By David Nilsen
Despairing of God
I went to the desert
to seek my own saint.
– from Sonoran Desert Sutras, page 84
The surface of Luis Alberto Urrea’s newest volume of poetry, The Tijuana Book of the Dead (Soft Skull Press, 2015), is sprayed with the guttural desperation of a group of people struggling to survive. Directly below that layer is the deep well of resilient resignation of a group of people used to being in that position. The characters sparsely populating Urrea’s pages (including the poet himself) are covered in dust, dried blood, and liquor stains, but they persist.
I was born into hills
Where tubercular girls
Brought up their lungs
In mortal hymns
Coughed their spume
Into steel cups
And dumped their singing
In the mud.
-from The Tijuana Book of the Dead, page 153
Urrea was born in Tijuana, Mexico, to a Mexican father and an American mother, and his prolific writing has focused on the experiences of immigrants, emigrants, and residents of northern Mexico and the American southwest. He was nominated for the Pulitzer Prize in nonfiction for his 2004 book The Devil’s Highway, and his novels, poetry, and nonfiction have won or been nominated for numerous other awards. He teaches currently at the University of Illinois-Chicago.
The Tijuana Book of the Dead is, as I said, a book of desperation, of lichen clinging to rocks to survive and being scraped off by human beings just as desperate but more capable, of filthy water slaking dry throats in the Arizona desert, of pulses accelerating to match the pace of the approaching patrol chopper. This is the skin of the book. The heart of the book is the thin, lacerated beauty blooming in the midst of this broken struggle to subsist. Urrea refuses to make his book merely a political treatise against errant immigration laws, white American xenophobia, and income inequality, though these themes are inescapable. Nor does he gloss and polish life in the land of his birth. His eyes are those of a man who was born in a place, left it, and now holds in his frame a swirling and slowly settling ambivalence. This land is beautiful, this land is a mess. These people are beautiful, these people are spit upon. Having lived most of his life absent the material needs of his subjects here, there is an admiration in his voice, though it never clouds his frankness. There is a removed tenderness, an abstract affection at work in the midst of bleak stanzas like blossoms growing from the rusted hulks of automobiles.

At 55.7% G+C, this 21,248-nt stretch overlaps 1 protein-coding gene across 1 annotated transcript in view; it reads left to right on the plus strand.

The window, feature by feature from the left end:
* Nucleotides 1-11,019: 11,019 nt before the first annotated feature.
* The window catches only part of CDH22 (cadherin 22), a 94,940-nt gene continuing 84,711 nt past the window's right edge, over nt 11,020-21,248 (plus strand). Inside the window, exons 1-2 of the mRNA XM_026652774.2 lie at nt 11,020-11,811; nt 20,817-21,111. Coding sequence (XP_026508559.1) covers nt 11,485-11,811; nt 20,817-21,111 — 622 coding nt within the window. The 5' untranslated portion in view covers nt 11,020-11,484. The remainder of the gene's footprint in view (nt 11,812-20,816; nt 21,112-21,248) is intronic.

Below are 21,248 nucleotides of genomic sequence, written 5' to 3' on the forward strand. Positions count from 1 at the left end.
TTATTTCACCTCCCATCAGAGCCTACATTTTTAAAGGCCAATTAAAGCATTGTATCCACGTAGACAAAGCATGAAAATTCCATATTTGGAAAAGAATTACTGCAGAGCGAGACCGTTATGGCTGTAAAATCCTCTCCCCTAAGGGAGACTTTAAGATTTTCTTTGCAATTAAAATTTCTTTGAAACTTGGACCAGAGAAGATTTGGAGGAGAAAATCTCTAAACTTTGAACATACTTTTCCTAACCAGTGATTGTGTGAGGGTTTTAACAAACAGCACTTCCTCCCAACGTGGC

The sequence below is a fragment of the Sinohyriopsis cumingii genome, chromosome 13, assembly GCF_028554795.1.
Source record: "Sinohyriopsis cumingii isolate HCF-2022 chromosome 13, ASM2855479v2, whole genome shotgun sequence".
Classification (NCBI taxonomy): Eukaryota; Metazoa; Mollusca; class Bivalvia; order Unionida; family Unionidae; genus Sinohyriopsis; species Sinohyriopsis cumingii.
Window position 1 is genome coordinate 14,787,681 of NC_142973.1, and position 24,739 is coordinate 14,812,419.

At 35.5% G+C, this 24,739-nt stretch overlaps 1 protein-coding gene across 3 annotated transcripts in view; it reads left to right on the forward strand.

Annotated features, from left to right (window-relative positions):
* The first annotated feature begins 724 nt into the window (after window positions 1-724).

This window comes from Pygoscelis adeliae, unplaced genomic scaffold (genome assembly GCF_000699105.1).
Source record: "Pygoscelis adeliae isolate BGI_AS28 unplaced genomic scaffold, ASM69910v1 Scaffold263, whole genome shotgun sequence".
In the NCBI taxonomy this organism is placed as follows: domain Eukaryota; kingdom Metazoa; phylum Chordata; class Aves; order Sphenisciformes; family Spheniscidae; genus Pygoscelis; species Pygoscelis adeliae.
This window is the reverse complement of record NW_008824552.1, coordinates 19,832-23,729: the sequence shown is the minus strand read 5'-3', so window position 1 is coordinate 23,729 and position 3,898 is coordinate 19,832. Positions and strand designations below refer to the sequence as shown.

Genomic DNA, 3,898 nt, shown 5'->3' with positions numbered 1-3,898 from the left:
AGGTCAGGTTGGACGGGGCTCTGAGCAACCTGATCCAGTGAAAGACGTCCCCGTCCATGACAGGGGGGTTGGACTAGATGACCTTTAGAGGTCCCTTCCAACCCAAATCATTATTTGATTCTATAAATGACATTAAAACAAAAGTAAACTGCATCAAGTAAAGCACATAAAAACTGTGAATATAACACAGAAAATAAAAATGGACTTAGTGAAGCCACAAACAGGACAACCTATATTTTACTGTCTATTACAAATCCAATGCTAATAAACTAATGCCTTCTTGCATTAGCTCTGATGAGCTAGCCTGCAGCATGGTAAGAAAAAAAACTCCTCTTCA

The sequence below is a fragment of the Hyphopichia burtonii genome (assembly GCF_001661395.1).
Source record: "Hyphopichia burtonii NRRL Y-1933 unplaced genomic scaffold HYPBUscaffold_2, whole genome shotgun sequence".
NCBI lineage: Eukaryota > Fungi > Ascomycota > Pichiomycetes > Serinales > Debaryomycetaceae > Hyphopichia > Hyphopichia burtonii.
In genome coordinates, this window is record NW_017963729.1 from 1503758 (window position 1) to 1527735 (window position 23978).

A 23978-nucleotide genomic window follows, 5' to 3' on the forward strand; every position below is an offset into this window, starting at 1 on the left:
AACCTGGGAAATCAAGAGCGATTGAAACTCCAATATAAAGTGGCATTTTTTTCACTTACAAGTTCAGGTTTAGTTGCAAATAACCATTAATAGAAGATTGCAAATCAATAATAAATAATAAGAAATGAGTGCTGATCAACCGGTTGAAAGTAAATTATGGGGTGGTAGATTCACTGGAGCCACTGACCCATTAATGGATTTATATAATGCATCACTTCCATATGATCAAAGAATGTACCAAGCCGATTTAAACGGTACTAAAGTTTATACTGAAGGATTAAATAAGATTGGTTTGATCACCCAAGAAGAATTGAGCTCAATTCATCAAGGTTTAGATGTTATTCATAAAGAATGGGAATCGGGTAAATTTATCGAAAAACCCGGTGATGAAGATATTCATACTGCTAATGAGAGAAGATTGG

My sisters brought undocumented scents to sweeten
the valleys. Their perfume settled on roadsides, misted
over bloodstain, rattlesnake, bootprint, guard dog, flash
light: illegal exhalations, unlawful breathing tainted
with cinnamon, coffee, filling cries like sugar in the bellies
– from Codex Luna, page 17
His characters are no saints–at least not most of them–though there is a mysticism to many of these poems that it feels cliché to refer to as the desert variety. This is a mysticism of pregnant moons hanging low over scorched rocks, of rosary-and-gun-toting prophets sheltering children running for a border. In place of saints, there are drunks, there are absent fathers, there are drunk, absent fathers. There are depressing flirtations in seedy bowling alleys, inevitable extortions from opportunistic tow-truck drivers, profane verbal salvos from angry gang members. These are lives pressed to the brink, escaping how they can, and these verses grant humanity even to their antagonists. There are those also who lack the verve for escaping to vice and instead eek out an existence how they can.
prayers to…the truck tire mercy god,
the roving dog-pack god, raindrop god, sunrise god,
to grant just one more hour of heat, one short century more
of warmth, one small well-fed holy life
– from Ditch Turtles, page 97
When the Book of the Dead stays in this borderland between want and sufficiency, third world and first, it sings like a scratchy, feverish love song to a land and a people the poet knows dearly. The book’s escapes to modern Chicago and other locales familiar to Urrea are presumably an attempt to both cast a contrast with the sun-baked towns of his childhood and also to show that people are people everywhere, equally desperate, but these diversions are usually distracting and break the spell of the book’s focus. While good poems on there own, they decenter the lives Urrea so skillfully highlights otherwise. A leaner volume would have better distilled the inescapable predicament these words spring from, but these breaks from the course are mercifully few.
The Tijuana Book of the Dead is a volume of poetry with blood in its veins, pumping through its heart, and occasionally spilling on the broken concrete. It is grim at times, but speckled with grace notes of beauty and tinged with the light of empathy, a light that here mimicks the rusty red of the desert sun.
The Tijuana Book of the Dead is available now at Greenville Public Library.